Court Strikes Down Springfield Labor Reforms. Bloated Wages Back On At McPier
By Sean Stillmaker in News on Apr 2, 2011 4:00PM
We assume most Chicagoans seldom set foot in the McCormick Place after the Auto Show. The nation’s largest convention center is also a microcosm of how the city and state does business. It’s a political playpen where politicians and unions exert their influence on the ingenuous outside businesses.
With a slumping economy and declining convention rate the state legislature tried instituting union labor reforms last year at the behest of their agency running it, the Metropolitan Pier and Exposition Authority (McPier). The changes that took effect Aug. 1 limited union work by cutting their crew sizes, overtime and work they were mandated to perform. On Thursday U.S. District Judge Ronald Guzman ruled the state’s meddling with labor is unconstitutional. So things are back to business as usual at McCormick.
Many conventioneers have consistently complained about the cost of putting on a show there. Prior to Springfield's passing of the now-stricken down reforms, no one was allowed to setup their own booth, equipment or even use a tool unless you were with the union. If you wanted to connect a TV to an outlet, that had to be done by a union worker who would get paid minimum $103 an hour for the 60 seconds worth of work.
The cost of doing business at McCormick is astronomical. That’s why Las Vegas and Orlando book twice as many shows a year. For example: setting up at ice machine in Orlando costs $720, in Chicago its $1,700. A 24-hour service for a refrigerator costs $48 in Orlando, but it’s $400 here. If you want power for your booth in Orlando it’s $9,200, but here it’s $12,800 plus $5,000 for labor, the Tribune reports.
We felt pressured to use union workers for even simple tasks. We also were forced to use McCormick’s laborers to setup our machines, which we would have to redo afterwards ourselves. We paid money for jobs that were made harder and took longer to accomplish,” said John Memmelaar, VP of Royal Masters Grinders in Venues Today.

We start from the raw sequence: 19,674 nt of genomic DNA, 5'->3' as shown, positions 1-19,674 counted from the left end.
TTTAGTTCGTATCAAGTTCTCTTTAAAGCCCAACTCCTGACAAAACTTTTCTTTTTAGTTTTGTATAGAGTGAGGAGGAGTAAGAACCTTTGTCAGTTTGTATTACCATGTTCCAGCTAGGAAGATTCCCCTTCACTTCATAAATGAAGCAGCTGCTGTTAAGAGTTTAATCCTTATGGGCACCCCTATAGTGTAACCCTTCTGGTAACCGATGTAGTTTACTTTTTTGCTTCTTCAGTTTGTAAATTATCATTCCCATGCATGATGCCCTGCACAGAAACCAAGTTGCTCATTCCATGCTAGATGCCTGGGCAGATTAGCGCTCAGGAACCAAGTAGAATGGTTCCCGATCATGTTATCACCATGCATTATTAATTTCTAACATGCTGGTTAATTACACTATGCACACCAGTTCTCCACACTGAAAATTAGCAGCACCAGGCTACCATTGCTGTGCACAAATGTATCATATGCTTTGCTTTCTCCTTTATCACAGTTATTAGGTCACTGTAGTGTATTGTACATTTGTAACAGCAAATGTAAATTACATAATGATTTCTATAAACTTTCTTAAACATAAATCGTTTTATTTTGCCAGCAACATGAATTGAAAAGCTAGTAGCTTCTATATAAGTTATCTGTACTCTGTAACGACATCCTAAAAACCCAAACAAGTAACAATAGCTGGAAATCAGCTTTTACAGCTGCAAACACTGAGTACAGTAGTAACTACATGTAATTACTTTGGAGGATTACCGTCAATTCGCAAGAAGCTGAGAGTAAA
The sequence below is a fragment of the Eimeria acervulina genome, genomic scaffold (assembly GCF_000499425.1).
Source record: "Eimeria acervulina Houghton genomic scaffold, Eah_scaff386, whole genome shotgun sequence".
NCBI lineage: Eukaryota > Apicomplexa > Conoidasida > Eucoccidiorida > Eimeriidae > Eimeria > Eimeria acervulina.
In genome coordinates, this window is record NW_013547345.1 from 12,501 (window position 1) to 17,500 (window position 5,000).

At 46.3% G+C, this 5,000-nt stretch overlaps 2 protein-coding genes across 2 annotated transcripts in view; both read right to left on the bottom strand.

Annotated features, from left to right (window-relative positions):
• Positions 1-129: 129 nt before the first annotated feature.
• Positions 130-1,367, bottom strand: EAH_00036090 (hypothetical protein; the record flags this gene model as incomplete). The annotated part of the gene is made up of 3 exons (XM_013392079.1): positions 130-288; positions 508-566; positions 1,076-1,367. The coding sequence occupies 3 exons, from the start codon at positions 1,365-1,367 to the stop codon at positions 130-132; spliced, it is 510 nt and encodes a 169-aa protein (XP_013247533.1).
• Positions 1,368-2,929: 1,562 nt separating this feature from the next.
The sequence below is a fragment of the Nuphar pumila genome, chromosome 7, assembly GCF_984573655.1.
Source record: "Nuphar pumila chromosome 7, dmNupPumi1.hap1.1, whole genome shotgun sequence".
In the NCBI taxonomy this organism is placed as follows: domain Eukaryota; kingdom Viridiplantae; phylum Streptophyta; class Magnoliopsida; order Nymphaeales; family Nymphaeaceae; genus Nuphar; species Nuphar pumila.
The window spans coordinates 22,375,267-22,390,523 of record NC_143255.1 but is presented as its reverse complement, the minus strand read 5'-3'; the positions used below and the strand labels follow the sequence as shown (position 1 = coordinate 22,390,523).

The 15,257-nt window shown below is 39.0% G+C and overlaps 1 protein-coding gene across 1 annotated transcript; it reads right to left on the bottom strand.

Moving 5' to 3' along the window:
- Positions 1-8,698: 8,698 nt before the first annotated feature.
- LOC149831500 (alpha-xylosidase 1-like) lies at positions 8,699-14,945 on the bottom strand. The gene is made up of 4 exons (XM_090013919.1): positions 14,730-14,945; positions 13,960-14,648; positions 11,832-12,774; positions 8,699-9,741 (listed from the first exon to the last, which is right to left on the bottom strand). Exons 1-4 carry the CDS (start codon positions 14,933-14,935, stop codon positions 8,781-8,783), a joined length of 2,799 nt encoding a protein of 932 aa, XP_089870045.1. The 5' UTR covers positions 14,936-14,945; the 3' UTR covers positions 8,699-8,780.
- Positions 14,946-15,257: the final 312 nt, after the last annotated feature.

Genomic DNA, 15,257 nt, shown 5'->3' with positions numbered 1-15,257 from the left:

When McCormick instituted labor changes last year conventioneers were shocked. They were able to save up to 23 percent, setup their own booths and use tools. “Those reforms has virtually overnight transformed McCormick Place,” Jim Reilly, president of McPier told the Sun Times. Reilly was also appointed by the General Assembly to run McPier.
It’s easy to poke fun at union labor costs. If McPier was truly serious about reform they should take a look at upper management salaries. From 2008-09 the number of salaried positions grew to 322 from 301. Those earning more than $100,000 grew to 54 from 48. Overall McPier spent $96 million on salaries and benefits in 2008, 44% of its revenue, Crains Chicago Business reports.
Limiting corruption and ties to organized crime would also help the convention center. Last year an alleged top ranking Outfit member was arrested and charged for rigging contracts to supply forklifts at McCormick. Ghost payrolling, stolen goods and ex-cons working the show have been all too common at McCormick.
Michael “The Large Guy” Sarno is the latest Mob boss to be convicted. He also was a union carpenter worker at McCormick where he got injured on the job and sued. Judge Guzman was also the presiding judge of Sarno’s case and has presided over his share of mob cases lately. He ruled last year to allow an alleged mobster waiting on trial to visit his daughter’s wedding to an alleged mob leader of the 26th Street Crew.
Despite the back to business as usual McPier management said they’ll be appealing the case in hopes of keeping their labor reforms. It's unclear at the moment if shows that were scheduled will be pulling out next year.